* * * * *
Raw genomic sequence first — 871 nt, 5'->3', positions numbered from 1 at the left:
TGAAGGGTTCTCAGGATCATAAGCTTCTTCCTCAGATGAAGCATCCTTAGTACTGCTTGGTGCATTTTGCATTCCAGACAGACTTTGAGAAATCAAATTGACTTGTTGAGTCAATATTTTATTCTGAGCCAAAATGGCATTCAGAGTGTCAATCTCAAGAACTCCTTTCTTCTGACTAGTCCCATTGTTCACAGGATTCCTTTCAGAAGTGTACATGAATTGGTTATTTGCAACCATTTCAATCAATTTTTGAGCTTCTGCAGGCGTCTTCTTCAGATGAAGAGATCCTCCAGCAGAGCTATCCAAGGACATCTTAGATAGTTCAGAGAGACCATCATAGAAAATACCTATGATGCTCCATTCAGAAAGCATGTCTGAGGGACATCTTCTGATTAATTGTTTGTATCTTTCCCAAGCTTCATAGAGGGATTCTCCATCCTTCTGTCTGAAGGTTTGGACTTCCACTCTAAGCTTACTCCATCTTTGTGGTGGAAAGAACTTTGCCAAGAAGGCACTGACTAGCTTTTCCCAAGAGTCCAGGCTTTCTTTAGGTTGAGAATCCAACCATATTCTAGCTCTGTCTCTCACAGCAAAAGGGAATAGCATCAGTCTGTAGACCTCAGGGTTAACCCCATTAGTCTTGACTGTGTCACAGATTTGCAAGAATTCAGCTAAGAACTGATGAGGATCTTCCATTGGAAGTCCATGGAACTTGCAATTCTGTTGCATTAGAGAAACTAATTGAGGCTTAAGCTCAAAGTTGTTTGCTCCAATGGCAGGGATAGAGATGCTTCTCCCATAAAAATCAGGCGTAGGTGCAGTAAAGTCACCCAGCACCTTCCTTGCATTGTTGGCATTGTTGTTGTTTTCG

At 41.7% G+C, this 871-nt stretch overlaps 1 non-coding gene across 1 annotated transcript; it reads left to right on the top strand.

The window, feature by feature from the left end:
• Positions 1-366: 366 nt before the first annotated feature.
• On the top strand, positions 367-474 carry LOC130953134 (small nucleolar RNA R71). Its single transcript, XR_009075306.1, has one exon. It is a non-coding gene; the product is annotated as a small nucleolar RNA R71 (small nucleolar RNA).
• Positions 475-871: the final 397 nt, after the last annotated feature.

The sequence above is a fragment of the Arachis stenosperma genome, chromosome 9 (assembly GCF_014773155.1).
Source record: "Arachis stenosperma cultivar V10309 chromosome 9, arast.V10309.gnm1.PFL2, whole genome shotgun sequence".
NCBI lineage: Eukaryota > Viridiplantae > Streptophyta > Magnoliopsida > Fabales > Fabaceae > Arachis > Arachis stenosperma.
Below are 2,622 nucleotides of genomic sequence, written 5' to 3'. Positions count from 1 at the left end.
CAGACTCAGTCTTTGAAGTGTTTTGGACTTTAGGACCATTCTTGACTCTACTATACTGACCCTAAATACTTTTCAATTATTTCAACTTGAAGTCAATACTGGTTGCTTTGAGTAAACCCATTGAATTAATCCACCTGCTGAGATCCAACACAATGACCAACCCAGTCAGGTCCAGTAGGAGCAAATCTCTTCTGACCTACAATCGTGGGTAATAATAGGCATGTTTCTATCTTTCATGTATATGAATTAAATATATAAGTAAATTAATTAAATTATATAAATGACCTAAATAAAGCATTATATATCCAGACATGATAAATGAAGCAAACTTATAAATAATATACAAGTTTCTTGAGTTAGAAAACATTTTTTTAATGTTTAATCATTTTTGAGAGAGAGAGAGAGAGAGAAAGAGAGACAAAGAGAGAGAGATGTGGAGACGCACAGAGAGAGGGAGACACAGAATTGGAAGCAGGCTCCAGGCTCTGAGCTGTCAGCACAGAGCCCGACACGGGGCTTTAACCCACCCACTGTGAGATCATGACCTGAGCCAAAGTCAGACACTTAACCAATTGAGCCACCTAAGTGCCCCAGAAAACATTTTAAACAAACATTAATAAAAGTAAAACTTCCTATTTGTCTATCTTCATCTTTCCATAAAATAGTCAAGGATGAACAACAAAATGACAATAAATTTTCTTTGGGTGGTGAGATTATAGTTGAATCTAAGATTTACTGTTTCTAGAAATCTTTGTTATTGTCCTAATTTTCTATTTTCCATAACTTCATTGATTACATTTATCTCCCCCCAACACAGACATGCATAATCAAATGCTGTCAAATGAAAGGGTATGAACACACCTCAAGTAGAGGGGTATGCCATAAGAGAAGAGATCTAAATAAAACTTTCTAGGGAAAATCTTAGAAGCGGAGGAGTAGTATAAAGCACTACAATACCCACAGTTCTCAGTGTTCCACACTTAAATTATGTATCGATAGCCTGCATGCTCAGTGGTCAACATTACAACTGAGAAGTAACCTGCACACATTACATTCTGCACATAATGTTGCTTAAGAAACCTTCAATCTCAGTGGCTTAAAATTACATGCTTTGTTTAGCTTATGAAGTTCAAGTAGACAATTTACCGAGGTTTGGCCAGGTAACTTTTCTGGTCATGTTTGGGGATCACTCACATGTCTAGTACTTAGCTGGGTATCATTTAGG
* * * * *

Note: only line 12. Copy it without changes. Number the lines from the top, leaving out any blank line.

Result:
CAGACTCAGTCTTTGAAGTGTTTTGGACTTTAGGACCATTCTTGACTCTACTATACTGACCCTAAATACTTTTCAATTATTTCAACTTGAAGTCAATACTGGTTGCTTTGAGTAAACCCATTGAATTAATCCACCTGCTGAGATCCAACACAATGACCAACCCAGTCAGGTCCAGTAGGAGCAAATCTCTTCTGACCTACAATCGTGGGTAATAATAGGCATGTTTCTATCTTTCATGTATATGAATTAAATATATAAGTAAATTAATTAAATTATATAAATGACCTAAATAAAGCATTATATATCCAGACATGATAAATGAAGCAAACTTATAAATAATATACAAGTTTCTTGAGTTAGAAAACATTTTTTTAATGTTTAATCATTTTTGAGAGAGAGAGAGAGAGAGAAAGAGAGACAAAGAGAGAGAGATGTGGAGACGCACAGAGAGAGGGAGACACAGAATTGGAAGCAGGCTCCAGGCTCTGAGCTGTCAGCACAGAGCCCGACACGGGGCTTTAACCCACCCACTGTGAGATCATGACCTGAGCCAAAGTCAGACACTTAACCAATTGAGCCACCTAAGTGCCCCAGAAAACATTTTAAACAAACATTAATAAAAGTAAAACTTCCTATTTGTCTATCTTCATCTTTCCATAAAATAGTCAAGGATGAACAACAAAATGACAATAAATTTTCTTTGGGTGGTGAGATTATAGTTGAATCTAAGATTTACTGTTTCTAGAAATCTTTGTTATTGTCCTAATTTTCTATTTTCCATAACTTCATTGATTACATTTATCTCCCCCCAACACAGACATGCATAATCAAATGCTGTCAAATGAAAGGGTATGAACACACCTCAAGTAGAGGGGTATGCCATAAGAGAAGAGATCTAAATAAAACTTTCTAGGGAAAATCTTAGAAGCGGAGGAGTAGTATAAAGCACTACAATACCCACAGTTCTCAGTGTTCCACACTTAAATTATGTATCGATAGCCTGCATGCTCAGTGGTCAACATTACAACTGAGAAGTAACCTGCACACATTACATTCTGCACATAATGTTGCTTAAGAAACCTTCAATCTCAGTGGCTTAAAATTACATGCTTTGTTTAGCTTATGAAGTTCAAGTAGACAATTTACCGAGGTTTGGCCAGGTAACTTTTCTGGTCATGTTTGGGGATCACTCACATGTCTAGTACTTAGCTGGGTATCATTTAGG